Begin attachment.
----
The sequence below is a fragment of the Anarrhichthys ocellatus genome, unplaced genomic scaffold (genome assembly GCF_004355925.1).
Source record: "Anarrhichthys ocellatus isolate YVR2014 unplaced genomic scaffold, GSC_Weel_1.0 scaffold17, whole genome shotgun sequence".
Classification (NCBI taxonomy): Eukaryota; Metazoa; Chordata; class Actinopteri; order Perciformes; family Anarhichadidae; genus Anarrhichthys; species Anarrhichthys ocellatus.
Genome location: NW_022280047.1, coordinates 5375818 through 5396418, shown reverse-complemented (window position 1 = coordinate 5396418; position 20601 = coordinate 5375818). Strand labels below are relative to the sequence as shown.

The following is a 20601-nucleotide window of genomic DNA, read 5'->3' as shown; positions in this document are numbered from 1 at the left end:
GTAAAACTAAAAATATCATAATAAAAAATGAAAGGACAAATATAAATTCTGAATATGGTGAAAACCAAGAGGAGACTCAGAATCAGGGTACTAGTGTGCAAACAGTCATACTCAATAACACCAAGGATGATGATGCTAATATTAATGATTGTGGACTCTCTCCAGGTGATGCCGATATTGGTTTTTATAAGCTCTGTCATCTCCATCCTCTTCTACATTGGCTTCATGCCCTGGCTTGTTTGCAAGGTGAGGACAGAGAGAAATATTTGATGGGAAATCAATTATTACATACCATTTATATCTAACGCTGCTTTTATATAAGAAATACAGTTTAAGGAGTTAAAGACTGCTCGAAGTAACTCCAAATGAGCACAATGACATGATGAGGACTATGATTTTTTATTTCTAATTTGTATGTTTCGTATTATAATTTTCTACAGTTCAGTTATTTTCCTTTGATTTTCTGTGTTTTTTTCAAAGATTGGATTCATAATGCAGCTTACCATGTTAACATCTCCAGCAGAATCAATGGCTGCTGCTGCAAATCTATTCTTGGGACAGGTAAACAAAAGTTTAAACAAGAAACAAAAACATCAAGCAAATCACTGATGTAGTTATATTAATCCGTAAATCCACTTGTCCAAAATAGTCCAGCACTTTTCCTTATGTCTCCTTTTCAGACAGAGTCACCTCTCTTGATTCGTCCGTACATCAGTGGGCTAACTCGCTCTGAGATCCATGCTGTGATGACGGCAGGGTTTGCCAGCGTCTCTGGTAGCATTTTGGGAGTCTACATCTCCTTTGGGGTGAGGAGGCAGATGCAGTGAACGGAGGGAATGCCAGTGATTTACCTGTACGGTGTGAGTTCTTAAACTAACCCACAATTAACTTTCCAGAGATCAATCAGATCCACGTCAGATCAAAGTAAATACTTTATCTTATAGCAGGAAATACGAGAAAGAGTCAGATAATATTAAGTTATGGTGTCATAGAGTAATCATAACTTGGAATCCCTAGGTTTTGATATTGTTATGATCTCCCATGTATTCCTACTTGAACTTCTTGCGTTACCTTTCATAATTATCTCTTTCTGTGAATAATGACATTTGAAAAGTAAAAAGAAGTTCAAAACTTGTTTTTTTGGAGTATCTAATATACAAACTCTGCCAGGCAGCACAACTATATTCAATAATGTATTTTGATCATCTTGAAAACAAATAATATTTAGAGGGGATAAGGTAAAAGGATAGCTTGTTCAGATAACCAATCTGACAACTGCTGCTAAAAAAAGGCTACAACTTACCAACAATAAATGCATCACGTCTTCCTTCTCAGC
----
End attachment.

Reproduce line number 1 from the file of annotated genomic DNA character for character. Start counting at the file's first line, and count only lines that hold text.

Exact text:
The sequence below is a fragment of the Anarrhichthys ocellatus genome, unplaced genomic scaffold (genome assembly GCF_004355925.1).